Skip to main content

NetApp_Insight_2020.png 

NetApp Knowledgebase

What is an over-committed aggregate?

Views:
201
Visibility:
Public
Votes:
0
Category:
data-ontap-7
Specialty:
core
Last Updated:

Applies to

Data ONTAP 7 and earlier

Answer

What is an over-committed aggregate?
Why do I see space available on my volume, but my filer tells me I don't have any space left on my device?
Why do I need volume guarantees enabled?
How do I find out how much space I am actually using in my aggregate?

What is an over-committed aggregate?

An over-committed aggregate is one in which the total space allocated to volumes exceeds that of what is allowable by the containing aggregate. This situation will arise when volume guarantees are turned off.
When this happens, the amount of space taken by the volume will only reflect the amount of data inside of that volume. So if someone creates a volume as 100GB and only has 20GB inside of the volume, df -A will only show that volume as using 20GB if volume guarantees are not enabled. If guarantees are turned on, that volume will show as using 100GB.
Example:
Before creating volume "test":
filer> df -Ah
Aggregate total used avail capacity
aggr1 705GB 51GB 654GB 7%
aggr1/.snapshot 37GB 133MB 37GB 0%
After creating 100GB volume "test" with no guarantee and 20GB of data:
filer> df -Ah
Aggregate total used avail capacity
aggr1 705GB 71GB 634GB 10%
aggr1/.snapshot 37GB 133MB 37GB 0%
After enabling volume guarantee on "test":
filer> df -Ah
Aggregate total used avail capacity
aggr1 705GB 151GB 554GB 21%
aggr1/.snapshot 37GB 133MB 37GB 0%

Why do I see space available on my volume, but my filer tells me I don't have any space left on my device?

An aggregate becomes over-committed by creating a situation where the volume allocation exceeds the aggregate allocation.
If one creates an aggregate of 500GB, then they are limited to 500GB of free space (after WAFL overhead).
If volume guarantees are on, then you could create five 100GB volumes and the aggregate would show 100% space used in df -A. However, if volume guarantees are disabled, you could create as many 100GB volumes as you wanted, and the aggregate would only see the data inside of the volumes as taken. When this happens, the volumes will fill over time as they are used, and once they reach a total of 500GB used, the aggregate will show as full and no more writes can take place on that aggregate, even if the individual volumes have not been filled.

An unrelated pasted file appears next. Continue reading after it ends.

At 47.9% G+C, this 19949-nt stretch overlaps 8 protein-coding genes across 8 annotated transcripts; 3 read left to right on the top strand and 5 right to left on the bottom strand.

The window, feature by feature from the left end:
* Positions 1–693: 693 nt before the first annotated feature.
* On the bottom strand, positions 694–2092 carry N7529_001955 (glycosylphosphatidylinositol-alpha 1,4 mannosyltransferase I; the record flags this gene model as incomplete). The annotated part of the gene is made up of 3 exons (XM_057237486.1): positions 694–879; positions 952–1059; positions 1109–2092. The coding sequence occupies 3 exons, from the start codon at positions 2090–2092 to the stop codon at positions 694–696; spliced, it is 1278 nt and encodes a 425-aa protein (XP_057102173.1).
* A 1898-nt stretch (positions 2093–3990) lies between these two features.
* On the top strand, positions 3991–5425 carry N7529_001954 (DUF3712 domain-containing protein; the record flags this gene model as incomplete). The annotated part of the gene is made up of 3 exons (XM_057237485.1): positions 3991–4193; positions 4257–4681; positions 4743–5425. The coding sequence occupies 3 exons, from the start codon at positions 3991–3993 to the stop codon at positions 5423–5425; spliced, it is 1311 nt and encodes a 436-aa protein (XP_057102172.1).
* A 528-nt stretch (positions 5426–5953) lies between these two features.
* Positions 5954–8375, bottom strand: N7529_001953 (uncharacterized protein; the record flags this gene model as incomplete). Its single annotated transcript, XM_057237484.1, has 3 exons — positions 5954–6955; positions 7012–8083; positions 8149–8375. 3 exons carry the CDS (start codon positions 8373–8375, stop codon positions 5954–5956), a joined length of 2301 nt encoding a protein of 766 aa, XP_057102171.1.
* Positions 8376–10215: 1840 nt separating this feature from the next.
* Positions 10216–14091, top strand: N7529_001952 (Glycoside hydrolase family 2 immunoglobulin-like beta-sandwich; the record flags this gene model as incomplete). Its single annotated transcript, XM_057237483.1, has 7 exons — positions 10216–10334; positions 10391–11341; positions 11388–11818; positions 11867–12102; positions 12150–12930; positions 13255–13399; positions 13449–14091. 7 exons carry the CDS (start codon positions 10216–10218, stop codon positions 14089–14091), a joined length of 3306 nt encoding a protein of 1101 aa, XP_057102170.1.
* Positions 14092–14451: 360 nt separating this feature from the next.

Why do I need volume guarantees enabled?

Volume guarantees need to be enabled in a majority of cases to avoid a situation where one can no longer write to aggregate due to lack of space. If volume guarantees are on, the space usage can be monitored on a per-volume basis, and there is an accurate representation of what you want to allocate versus what you are using. You are avoiding a situation of not knowing when you are running out of space by guaranteeing you have space available.

How do I find out how much space I am actually using in my aggregate?

Df and df -A, when used together, can help illustrate how much space is actually on an aggregate versus how much the volumes are using.
However, these commands can be misinterpreted and, occasionally, inaccurate.
The best way to show how much space is being used vs. being allocated is "aggr show_space"
This command will illustrate the accurate amount of space actually being used, regardless of guarantees.
aggr show_space with volume guarantee on for "test":
filer> aggr show_space aggr1 -h
Aggregate 'aggr1'
Total space    WAFL reserve   Snap reserve   Usable space   BSR NVLOG
825GB          82GB           37GB           705GB          1180MB
Space allocated to volumes in the aggregate
Volume       Allocated    Used    Guarantee
syncdest     50GB         214MB   volume
test         100GB*       816KB   volume
Aggregate    Allocated   Used     Avail
Total space  150GB       215MB    554GB
Snap reserve 37GB        133MB    37GB
WAFL reserve 82GB        1207MB   81GB
*Note how the allocation of the volume "test" greatly differs from the "used".
aggr show_space with volume guarantee disabled for "test":
filer> aggr show_space aggr1 -h
Aggregate 'aggr1'
Total space    WAFL reserve    Snap reserve   Usable space   BSR NVLOG
825GB          82GB            37GB           705GB          1180MB
Space allocated to volumes in the aggregate
Volume       Allocated    Used    Guarantee
syncdest     50GB         214MB   volume
test         868KB*       868KB   none
Aggregate    Allocated    Used    Avail
Total space  50GB         215MB   654GB
Snap reserve 37GB         133MB   37GB
WAFL reserve 82GB         1207MB  81GB
*Notice how "test" is showing only 868KB used - this is because the "20GB" inside of the volume is actually a LUN with space reservations turned on - but no data inside of it. Additionally, note how the space allocated matches the space used. This is how the filer sees the space in a volume with no guarantee versus one with guarantee enabled.